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Coming Home, Again

How is it that you come to call a place home, a place you weren't born and raised in, a place chosen one day when a map is opened, a finger placed on a seaside town near HSU. Sight unseen until your father-in-law offers to watch your dog, gives you $200 to drive 800 miles to check out this intriguing place. Discovering Trinidad, you're drawn in with hopes of sighting whales, you eat clam chowder down by the bay, walk on the pier, marvel at seeing starfish and otters for the first time in your life. This coastal hamlet inspires enough faith in you to rent a house, with no job, not knowing a soul. To live in this piece of heaven, you need motivation and creativity to make it work. Even with advanced college degrees your 33-year-old husband ends up being the Trinidad paper boy and you work at a gift shop in town.

Being a local in this place is so worth it, fresh caught barbequed salmon, picking blackberries, and savoring your first crab feast. Living by the rhythms of the tides, you delight in skipping down to the beach at a moment's notice, watching pelicans soar, spotting ospreys, sea lions, inhaling pungent sea air infused with the sweet scent of jasmine. Foggy mornings tempered by wind strong enough to blow the cobwebs from your mind. Sunny days here really sparkle like no place else, filling you with high spirits and the urge to dance! On a sunset stroll you hear a hauntingly, beautiful bagpipe playing on top of the Trinidad Head and proclaim it to be your favorite place on earth!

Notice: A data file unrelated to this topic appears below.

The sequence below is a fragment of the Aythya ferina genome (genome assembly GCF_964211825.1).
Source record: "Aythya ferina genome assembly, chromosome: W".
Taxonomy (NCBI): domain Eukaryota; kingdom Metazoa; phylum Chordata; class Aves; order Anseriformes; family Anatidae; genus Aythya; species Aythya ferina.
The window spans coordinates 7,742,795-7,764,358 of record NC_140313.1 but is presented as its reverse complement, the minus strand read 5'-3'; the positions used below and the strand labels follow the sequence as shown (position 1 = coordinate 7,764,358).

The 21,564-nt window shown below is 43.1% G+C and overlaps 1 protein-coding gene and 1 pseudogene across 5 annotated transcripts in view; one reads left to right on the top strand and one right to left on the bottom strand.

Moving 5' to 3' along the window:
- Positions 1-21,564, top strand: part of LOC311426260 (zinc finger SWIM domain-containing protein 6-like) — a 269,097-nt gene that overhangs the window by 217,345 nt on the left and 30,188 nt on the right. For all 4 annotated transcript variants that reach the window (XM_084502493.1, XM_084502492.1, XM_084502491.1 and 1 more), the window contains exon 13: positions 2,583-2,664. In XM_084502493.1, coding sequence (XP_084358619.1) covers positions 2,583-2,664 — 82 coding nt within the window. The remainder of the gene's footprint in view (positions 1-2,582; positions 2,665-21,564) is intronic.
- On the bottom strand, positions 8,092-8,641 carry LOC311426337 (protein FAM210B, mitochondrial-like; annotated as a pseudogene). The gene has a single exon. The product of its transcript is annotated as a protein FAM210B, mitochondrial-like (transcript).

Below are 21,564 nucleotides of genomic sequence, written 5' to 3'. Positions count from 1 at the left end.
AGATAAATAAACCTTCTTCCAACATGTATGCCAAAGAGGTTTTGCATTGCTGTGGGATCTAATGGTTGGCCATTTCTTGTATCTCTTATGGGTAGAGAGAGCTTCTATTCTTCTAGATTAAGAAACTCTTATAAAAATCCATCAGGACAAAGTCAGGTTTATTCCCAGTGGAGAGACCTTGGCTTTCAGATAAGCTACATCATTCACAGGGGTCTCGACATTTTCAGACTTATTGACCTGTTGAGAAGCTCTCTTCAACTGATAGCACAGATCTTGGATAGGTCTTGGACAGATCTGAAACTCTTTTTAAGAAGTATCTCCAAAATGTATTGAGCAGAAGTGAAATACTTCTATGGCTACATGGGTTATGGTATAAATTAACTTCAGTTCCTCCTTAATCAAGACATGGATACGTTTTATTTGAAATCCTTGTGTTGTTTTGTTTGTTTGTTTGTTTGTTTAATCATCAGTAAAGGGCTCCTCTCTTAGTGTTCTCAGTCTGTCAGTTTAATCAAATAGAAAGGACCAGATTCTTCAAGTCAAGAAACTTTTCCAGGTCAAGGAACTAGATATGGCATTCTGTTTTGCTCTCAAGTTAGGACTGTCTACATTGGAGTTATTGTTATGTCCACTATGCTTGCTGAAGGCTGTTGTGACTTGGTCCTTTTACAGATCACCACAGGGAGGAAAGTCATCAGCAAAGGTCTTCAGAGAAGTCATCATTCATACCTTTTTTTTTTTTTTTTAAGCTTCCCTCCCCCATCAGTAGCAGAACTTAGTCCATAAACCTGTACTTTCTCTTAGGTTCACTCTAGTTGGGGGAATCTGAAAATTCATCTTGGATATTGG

Life in Trinidad is idyllic, bursting with pristine, uncrowded beauty. However, you get some crazy idea to move away to Boise, Idaho, deciding that it is time to get back to reality. But this place has such a strong hold on your heart that after a week, you run back to Trinidad, saying hello to people you'd said good-bye to a week earlier. Townspeople joke that you took the long way around, driving 1343 miles just to move two blocks from your former house. They take you back into the folds of their community, rent you a house, offer fresh fish.

After the Boise episode, your mother fears you are having a mental breakdown. You are in a way, breaking free of old conventions, listening to your heart. You realize that Trinidad is your real life. This place healed all your rough edges. Like a piece of sea glass tossed around in rough water, polished by sand and stone, you feel smooth, transformed, having recovered your true self.

Standing on the bluff overlooking Trinidad beach, this place strikes a deep chord in me, resonating so strongly, I know I want to live here the rest of my life, raise my child here. Seeing Grandmother Rock on the beach, so familiar, so timeless, I know that I am truly home.

by Sherry McCoy

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